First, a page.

Summary Key Issues & Actions

Key Issues

  • Gully erosion is likely the dominant accelerated erosion process across the whole of northern Australia and the GBR catchments contributing to elevated river sediment loads.
  • To date there have been few effective management strategies employed that are targeting and addressing this problem.
  • Current models of delivering NRM funding are not effectively dealing with major concentrated areas of gully erosion, nor effectively reducing sediment yields.  
  • By default the management of gully erosion issues has been left almost entirely up to cattle graziers – with minimal effective assistance from government programs.
  • Given the poor economic state of Cape York Peninsula cattle industry at present, cattle graziers have little capacity to properly address this problem. As such the problem persists unchecked or accelerated under current paradigms.
  • With the predicted expansion of grazing intensity, mining and agriculture in northern Australia, the gully erosion problem will continue to increase if left unchecked (if nothing else through the expansion of the road network and growth of existing gullies).
  • A completely new approach and scale are required to address gully erosion if any real progress is to be made towards reducing sediment yields from rangeland grazing country, which is the primary source for sediment pollution to local river systems in northern Australia and the GBR.

Key Actions

  • Large concentrated areas of mapped alluvial gully erosion with high erosion risk should be targeted for erosion reduction measures using large-scale land management changes (cattle, fire, weed, roads, fences) and localised intensive rehabilitation actions.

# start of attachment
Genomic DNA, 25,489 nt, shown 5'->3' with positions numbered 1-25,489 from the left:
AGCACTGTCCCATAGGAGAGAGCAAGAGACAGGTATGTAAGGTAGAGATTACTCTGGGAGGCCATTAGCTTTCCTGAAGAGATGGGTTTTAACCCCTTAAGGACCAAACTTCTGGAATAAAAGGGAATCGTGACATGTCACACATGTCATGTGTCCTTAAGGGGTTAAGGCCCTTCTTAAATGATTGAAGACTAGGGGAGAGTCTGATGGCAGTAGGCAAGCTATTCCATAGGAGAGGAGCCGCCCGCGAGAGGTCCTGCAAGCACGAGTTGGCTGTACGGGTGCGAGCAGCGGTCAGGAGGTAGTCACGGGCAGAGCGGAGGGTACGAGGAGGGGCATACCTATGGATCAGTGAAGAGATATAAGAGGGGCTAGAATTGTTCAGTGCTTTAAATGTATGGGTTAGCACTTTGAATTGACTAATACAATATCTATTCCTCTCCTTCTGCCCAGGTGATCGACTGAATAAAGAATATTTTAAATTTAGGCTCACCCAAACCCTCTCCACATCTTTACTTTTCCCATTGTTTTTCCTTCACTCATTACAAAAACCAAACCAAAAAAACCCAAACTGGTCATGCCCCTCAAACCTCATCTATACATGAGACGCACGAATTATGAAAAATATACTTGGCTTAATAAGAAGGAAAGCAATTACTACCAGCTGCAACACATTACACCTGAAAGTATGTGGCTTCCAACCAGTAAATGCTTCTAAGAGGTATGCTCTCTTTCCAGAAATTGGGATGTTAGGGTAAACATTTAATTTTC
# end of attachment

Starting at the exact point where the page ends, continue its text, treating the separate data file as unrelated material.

• Cattle grazing pressures need to be shifted away from river frontage areas with dispersible or sodic soils prone to alluvial gully erosion.
  • A joint Federal/State/Territory partnership with key industries (cattle, mining, tourism and irrigated agriculture) is needed to re-establish a northern Australia or Queensland ‘Soil Conservation Service’. The renewed SCS should have the specific purpose of developing the scientific, extension and application services required to address widespread soil and gully erosion with large-scale land management changes and localised intensive rehabilitation actions.
  • Integrated, multidisciplinary property planning is needed to help shift grazing away from sensitive areas of high erosion risk, as well as help landowners (pastoral, agricultural, Indigenous) on Cape York Peninsula with improved land management, stock/pasture/crop management, and financial management.
  • Once integrated property plans are developed, landowners assistance with action implementation and monitoring will be needed to adaptively manage perennial grass cover, weeds, fire, roads, fences, and erosion control measures.